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Option Trading Course

Option Terms: OK - deep breath, as this will probably be the most difficultonline option trading anna page to grasp all the trading terms and options terminology quickly.  Options by nature are extremely flexible financial instruments which can be used either on their own, or in combination with other securities. This flexibility comes at a price though, as they are complex for the beginner to understand. So in order to start I will try to define in simple terms what an option is and to use some analogies to illustrate the points.

Online Option Trading: Definitions

What is an option - in simple terms it is a contract, and just like any other contract there are terms and conditions which apply. It is also a derivative i.e. it has been derived from something else - in the case of an equity option, the underlying asset is the stock.

Whenever you sign a contract, whether to buy a house, a car, or for a mortgage, you have signed an undertaking. With a house you have agreed to buy the house at a price at a particular date in the future - if you fail to fulfil your side of the contract there are severe penalties. If you sign a contract for a mortgage, you agree to the terms and conditions of the lender, and agree to make repayments regularly. If not you may forfeit your property. So remember an option is a contract and you have obligations under the terms of the contract. Now, in the electronic world of online trading, you do not actually sign the contract ( as you would have done in early 19th century ) but in selling the option, ( or writing the option as it is still called ) you have effectively sold this contract to someone else and therefore put your name to it at the bottom. As you will see below, as an option seller you have to fulfil the obligations of the contract. As an option buyer it is for your to decide whether to exercise the terms of the contract or not - the most important distinction between an option buyer and an option seller.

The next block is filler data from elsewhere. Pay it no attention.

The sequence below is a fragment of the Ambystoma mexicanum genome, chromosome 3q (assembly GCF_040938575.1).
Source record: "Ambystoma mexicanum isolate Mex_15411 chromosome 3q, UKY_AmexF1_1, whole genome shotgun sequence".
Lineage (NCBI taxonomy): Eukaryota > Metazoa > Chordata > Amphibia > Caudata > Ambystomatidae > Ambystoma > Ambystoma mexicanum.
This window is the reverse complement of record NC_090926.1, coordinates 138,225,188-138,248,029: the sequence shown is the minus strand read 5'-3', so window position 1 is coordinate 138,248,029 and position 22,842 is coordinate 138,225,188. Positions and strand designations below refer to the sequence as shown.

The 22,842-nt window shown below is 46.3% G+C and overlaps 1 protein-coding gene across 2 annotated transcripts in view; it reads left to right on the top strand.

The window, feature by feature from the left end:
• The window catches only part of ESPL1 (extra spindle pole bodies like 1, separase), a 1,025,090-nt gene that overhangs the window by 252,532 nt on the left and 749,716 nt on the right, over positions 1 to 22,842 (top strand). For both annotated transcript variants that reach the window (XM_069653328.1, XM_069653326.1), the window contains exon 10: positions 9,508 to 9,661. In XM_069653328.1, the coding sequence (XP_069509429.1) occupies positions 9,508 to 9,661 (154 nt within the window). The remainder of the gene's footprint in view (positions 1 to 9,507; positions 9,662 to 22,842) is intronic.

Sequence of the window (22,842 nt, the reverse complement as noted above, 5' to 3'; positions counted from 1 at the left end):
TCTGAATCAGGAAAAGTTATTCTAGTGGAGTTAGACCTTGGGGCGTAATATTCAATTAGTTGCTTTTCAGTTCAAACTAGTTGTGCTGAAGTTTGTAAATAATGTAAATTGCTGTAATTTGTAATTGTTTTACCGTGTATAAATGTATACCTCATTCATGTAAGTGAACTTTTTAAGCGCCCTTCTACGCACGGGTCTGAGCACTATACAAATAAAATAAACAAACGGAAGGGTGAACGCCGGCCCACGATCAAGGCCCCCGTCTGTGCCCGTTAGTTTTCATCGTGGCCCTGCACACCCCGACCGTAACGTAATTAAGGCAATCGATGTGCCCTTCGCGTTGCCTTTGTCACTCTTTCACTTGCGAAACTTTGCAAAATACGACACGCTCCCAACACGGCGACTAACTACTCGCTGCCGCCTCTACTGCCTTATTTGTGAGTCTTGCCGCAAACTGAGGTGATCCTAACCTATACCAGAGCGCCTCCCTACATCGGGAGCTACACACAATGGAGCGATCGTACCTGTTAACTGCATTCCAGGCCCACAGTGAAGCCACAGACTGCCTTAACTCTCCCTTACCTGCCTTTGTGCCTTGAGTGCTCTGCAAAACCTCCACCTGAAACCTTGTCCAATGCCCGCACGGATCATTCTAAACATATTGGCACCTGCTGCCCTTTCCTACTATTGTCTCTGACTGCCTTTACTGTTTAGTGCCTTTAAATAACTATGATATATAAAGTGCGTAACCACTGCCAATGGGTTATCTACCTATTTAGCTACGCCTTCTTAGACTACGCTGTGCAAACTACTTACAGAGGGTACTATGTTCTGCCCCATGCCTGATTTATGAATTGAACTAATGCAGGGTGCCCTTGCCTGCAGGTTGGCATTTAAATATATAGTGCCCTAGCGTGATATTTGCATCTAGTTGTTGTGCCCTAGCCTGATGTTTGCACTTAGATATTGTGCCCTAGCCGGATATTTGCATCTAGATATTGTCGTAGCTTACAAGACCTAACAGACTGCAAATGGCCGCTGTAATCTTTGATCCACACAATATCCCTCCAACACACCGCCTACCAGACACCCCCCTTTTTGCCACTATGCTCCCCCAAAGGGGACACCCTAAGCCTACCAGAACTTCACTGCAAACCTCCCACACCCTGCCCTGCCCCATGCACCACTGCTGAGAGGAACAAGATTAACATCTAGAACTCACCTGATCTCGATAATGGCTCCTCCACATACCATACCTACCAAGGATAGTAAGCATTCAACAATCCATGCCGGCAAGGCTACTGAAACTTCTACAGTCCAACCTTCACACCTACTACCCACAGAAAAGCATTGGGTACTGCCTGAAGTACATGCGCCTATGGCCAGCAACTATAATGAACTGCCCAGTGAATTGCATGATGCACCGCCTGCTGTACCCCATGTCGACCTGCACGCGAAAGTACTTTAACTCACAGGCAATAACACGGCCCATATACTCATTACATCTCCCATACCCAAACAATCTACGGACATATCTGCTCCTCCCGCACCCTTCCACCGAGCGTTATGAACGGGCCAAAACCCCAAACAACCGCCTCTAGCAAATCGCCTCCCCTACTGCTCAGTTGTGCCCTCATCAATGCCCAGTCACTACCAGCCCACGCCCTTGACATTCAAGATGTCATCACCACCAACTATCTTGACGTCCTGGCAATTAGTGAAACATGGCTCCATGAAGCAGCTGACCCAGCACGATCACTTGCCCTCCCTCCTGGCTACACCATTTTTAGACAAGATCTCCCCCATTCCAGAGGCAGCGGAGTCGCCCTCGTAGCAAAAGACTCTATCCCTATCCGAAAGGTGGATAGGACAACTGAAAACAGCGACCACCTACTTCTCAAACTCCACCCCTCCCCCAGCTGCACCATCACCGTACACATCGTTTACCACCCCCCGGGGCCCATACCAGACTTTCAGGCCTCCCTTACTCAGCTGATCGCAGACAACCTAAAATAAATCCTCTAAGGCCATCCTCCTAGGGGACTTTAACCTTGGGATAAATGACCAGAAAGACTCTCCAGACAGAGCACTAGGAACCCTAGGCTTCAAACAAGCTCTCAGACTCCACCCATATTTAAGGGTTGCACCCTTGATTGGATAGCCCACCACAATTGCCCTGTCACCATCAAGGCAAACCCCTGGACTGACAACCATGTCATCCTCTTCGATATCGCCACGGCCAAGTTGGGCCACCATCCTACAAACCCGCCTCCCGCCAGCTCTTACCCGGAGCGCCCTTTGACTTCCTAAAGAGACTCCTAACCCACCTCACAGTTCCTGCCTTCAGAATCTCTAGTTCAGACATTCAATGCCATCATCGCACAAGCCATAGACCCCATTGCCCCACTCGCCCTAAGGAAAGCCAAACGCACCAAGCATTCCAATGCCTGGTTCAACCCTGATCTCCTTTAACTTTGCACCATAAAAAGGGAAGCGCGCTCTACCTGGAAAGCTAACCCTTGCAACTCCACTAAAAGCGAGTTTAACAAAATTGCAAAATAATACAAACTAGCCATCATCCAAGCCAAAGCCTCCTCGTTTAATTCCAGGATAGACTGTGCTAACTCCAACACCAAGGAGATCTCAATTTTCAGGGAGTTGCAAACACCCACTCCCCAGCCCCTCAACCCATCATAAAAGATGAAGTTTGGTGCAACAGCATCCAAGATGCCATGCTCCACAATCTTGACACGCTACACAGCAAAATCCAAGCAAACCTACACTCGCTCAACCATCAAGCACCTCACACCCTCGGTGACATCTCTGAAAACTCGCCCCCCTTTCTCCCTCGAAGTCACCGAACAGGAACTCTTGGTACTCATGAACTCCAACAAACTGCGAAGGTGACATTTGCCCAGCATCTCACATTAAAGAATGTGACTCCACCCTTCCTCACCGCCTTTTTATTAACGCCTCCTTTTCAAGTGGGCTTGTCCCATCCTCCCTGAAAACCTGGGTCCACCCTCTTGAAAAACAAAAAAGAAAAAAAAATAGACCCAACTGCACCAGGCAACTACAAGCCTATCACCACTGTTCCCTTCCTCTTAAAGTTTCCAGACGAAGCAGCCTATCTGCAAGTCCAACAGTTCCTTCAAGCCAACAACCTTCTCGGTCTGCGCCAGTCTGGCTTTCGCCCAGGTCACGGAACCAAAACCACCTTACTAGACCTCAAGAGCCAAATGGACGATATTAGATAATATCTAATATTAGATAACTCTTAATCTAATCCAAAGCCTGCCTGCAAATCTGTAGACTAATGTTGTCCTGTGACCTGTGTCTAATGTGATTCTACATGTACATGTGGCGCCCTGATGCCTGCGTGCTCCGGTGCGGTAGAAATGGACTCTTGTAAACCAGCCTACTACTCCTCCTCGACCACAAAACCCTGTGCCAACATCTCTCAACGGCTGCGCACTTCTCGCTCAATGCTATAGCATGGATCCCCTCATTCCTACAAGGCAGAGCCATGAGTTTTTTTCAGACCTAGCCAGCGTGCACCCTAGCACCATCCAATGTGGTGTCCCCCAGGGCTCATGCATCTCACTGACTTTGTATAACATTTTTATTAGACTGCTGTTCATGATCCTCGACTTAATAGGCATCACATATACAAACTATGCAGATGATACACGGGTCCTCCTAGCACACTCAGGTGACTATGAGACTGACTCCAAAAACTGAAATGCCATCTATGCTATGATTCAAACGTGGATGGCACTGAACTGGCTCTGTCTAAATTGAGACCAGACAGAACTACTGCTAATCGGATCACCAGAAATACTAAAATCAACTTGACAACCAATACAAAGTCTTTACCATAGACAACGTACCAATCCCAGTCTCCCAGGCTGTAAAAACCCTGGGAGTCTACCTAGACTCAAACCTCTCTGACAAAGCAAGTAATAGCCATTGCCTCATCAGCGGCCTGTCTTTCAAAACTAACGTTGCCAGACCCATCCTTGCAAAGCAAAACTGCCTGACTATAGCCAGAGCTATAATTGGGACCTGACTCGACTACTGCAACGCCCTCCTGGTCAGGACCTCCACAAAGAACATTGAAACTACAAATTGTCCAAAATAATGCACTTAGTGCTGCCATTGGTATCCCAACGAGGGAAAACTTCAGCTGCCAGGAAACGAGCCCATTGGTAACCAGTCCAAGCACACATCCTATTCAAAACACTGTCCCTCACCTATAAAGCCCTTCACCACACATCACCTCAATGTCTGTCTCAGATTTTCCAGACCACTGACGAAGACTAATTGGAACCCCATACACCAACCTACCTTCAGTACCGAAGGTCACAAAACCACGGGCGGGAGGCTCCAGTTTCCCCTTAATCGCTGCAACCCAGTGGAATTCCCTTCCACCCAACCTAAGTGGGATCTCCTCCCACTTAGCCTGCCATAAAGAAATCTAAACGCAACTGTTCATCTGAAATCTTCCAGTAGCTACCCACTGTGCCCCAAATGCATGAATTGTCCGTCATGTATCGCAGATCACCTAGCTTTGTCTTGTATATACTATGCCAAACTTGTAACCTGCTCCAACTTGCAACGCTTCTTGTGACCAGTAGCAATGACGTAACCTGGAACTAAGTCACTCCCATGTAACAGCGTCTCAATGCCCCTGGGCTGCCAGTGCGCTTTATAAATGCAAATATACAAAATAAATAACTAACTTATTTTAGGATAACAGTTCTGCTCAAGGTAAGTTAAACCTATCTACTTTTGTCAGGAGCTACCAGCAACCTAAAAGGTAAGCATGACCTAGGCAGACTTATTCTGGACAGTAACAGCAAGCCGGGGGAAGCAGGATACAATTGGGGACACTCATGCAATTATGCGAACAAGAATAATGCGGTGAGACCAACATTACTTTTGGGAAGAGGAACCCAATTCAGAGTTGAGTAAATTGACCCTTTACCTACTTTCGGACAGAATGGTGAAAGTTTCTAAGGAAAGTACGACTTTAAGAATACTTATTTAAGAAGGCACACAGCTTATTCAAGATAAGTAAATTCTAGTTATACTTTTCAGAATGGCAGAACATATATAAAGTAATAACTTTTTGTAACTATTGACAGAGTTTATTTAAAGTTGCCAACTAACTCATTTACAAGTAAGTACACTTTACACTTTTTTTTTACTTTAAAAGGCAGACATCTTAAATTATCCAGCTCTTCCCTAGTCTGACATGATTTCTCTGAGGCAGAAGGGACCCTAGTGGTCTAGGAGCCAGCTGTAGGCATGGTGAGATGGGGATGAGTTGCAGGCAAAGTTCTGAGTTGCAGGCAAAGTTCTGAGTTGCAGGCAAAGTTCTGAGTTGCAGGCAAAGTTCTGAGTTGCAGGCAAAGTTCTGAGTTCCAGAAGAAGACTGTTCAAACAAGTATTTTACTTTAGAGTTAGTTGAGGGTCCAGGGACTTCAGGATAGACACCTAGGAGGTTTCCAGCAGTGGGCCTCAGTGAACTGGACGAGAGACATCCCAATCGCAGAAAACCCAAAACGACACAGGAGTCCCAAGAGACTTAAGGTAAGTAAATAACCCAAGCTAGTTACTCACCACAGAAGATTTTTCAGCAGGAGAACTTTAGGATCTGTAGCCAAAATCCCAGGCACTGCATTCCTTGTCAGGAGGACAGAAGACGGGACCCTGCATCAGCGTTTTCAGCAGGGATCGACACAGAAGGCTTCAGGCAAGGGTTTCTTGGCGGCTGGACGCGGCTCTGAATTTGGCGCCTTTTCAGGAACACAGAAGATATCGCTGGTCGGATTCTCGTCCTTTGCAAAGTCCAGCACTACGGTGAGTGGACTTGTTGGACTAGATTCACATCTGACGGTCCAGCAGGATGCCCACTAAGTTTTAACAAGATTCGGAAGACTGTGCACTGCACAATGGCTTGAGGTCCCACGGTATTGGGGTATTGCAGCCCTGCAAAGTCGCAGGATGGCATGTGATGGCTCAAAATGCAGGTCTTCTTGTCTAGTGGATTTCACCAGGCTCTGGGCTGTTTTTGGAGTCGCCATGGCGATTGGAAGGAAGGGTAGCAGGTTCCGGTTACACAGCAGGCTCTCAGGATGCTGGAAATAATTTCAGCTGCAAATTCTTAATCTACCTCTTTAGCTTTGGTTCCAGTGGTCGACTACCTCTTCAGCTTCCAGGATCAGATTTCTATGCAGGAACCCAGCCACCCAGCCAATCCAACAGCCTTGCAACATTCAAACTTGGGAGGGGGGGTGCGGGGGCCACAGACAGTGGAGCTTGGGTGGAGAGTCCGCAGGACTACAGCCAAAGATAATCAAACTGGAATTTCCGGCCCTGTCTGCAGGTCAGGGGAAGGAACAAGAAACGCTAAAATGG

Now, there are two types of option CALLS and PUTS and you can buy or sell either of these, so you have four choices. You can sell a CALL, buy a CALL, sell a PUT or buy a PUT. Now you may wonder what is the difference between a put and a call - the answer is simple and is as follows:

Call Option : A contract that for a specific time gives the right to the holder to buy the specified underlying asset at a specific price at or before a specified time.
Put Option : A contract that for a specific time gives the right to the holder to sell the specified underlying asset at a specific price, at or before a specified time.

OK - let's look at these two statements in a little more detail and take the call option first. Firstly let's look at it from a buyers point of view and analyse each part of the statement above.

Firstly we see that the option or contract is only valid for a 'specific time'. This is very different from our stocks and shares which are valid for all time. So the option has a time limit. If we do not do anything within this time limit - what happens? The short answer is nothing, as the option will ' expire worthless' In other words the contract has expired, and is torn up. The most widely traded options are those over 4 weeks although as you will see it is possible to have options which extend over years.

OK, the next part of the statement says 'gives the right to the holder' what does this mean? It means that you have rights, but no obligations. In other words you can enforce the terms of the contract if you wish, but only if you choose to - in other words it is your decision, and you have no obligation to do anything.